Cho could see this about him, because she had also grown up in a family of pessimists. She knew the signs. But Cho had learned CBT, and she had learned how her mind worked. Cho had learned that optimism and pessimism are simply different ways by which to filter information. She learned that when she was focused on a stressful thought, she felt a stressful emotion. She knew that she could learn to become aware of the way she felt, and because she wanted to feel better, she could question each stressful thought.

For example, consider half a glass of water. A pessimistic view would be that the glass is half empty, focused upon what is lacking. A pessimist might have the stressful thought that “there isn’t enough”. Using CBT, we would question this. Is there enough? Enough for what? A pessimistic view is that because there is only half a glass of water, this will not be enough in the future. We can’t know the future though, of course. It is in our imagination.

So to believe the thought “there isn’t enough” is a cognitive distortion, because it is an argument with reality. It means missing the present facts. There is water. Half a glass of water is enough. Just enough. Just the right amount in fact because that is how much there is.

Also, when we believe the future will be “bad”, and this causes us to be stressed in the present, it impacts our decision making. Which of course impacts the future. In other words, our core beliefs become self-fulfilling prophecies.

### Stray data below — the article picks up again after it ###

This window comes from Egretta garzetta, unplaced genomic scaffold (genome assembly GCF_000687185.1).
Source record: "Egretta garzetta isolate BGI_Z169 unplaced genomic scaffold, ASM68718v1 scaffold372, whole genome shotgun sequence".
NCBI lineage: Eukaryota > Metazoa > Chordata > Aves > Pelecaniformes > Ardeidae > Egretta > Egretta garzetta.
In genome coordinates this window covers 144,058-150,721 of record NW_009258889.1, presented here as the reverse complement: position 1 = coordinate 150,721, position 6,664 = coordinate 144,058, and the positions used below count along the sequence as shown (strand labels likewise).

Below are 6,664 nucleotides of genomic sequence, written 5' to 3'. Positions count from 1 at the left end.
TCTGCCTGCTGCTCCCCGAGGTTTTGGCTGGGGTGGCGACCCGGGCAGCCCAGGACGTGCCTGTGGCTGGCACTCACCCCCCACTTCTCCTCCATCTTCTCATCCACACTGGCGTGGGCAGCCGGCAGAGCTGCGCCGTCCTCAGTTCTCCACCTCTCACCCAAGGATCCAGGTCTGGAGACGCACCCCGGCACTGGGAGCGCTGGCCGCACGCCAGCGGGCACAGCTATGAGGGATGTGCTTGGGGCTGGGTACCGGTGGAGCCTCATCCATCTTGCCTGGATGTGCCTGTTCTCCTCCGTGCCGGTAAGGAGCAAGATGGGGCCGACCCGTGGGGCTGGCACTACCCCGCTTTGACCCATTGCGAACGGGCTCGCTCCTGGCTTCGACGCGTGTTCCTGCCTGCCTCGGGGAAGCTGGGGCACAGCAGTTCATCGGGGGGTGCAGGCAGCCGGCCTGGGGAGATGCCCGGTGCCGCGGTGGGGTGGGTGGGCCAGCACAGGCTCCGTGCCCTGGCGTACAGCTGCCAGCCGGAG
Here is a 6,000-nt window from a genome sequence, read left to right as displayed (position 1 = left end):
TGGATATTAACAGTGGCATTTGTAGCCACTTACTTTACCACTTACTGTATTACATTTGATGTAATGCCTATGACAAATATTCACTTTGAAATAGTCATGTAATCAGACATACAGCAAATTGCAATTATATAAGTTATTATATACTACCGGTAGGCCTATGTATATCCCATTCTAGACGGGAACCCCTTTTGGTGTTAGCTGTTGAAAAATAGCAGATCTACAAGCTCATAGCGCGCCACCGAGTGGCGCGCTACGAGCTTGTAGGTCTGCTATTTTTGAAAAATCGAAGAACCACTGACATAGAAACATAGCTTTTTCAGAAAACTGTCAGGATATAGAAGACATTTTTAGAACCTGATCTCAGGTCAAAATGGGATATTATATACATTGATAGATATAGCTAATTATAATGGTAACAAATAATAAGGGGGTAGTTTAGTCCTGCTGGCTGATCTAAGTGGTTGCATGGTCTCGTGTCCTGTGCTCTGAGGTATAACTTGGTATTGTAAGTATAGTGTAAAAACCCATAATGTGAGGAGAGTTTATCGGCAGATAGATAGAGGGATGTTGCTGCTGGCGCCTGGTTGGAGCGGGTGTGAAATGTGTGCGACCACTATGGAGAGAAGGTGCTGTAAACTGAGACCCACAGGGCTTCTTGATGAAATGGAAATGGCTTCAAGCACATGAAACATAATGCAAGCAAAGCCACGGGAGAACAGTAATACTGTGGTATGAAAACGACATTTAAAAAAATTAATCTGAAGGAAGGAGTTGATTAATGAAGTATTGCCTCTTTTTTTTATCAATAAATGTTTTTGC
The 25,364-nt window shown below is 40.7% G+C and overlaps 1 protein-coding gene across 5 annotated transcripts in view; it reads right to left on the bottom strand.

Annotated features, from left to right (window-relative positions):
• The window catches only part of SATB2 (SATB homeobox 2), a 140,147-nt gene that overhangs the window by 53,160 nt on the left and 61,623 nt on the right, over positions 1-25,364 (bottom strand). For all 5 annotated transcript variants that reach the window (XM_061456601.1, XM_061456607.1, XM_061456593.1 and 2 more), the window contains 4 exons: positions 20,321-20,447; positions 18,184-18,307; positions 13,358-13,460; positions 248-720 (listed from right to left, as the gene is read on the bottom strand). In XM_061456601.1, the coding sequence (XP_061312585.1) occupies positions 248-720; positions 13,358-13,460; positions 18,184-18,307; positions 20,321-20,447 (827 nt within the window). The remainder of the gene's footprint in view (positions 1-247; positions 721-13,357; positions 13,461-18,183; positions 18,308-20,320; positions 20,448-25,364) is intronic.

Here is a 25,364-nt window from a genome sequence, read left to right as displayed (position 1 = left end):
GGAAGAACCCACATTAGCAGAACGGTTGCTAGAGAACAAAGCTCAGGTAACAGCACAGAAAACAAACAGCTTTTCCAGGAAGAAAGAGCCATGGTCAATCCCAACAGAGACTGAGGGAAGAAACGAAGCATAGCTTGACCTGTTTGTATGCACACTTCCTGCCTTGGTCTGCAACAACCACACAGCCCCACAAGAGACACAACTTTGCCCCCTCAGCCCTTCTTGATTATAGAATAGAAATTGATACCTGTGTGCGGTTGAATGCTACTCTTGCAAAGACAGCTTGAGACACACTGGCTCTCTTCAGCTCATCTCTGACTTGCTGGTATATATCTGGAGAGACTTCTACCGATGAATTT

Before meeting Cho, Xander had seen himself as a victim of outside forces beyond his control. Afterwards, he discovered his unhappiness stemmed from his own unconscious beliefs about the future.  When he learned how to notice these beliefs about the future, they no longer swelled up and knocked him down. He recognized that his fears were based upon thoughts and that thoughts can be questioned.

Xander started to feel better. When he no longer saw through a lens of lack, Xander began to enjoy his present more.  He learned that Cho, despite being an optimist now, was still in CBT in order to continue to make this conscious choice. Cho practiced CBT preventatively. She considered CBT to be a tonic.

Pessimism and optimism are not physical, biological traits. We are not born Eyeore or Pooh Bear. Optimism comes from our mind. So, if you find yourself believing fearful things about the future, it can help to look around you, right now, wherever you are. To return to the present. To find what is good and peaceful and true wherever you are right now. The moment we realize we are not present, we are present. When we do this, we are no longer trapped in a negative belief about the future. We all can choose what to focus on. By using our finest treasure, our mind, each of us can choose to cultivate an optimistic view of life.

As Piglet says to Pooh, “Supposing a tree fell down, Pooh, when we were underneath it?”

“Supposing it didn’t,” said Pooh, after careful thought.

Piglet was comforted by this.

Drew, Võ & Wolfe (2013). The invisible gorilla strikes again: Sustained inattentional blindness in expert observers. Psychol. Sci. 24(9):1848-53.

Beck, Aaron, T, Rush, A. John, Shaw, Brian F., Emery, Gary (1987).  Cognitive Therapy of Depression.  Guilford Press.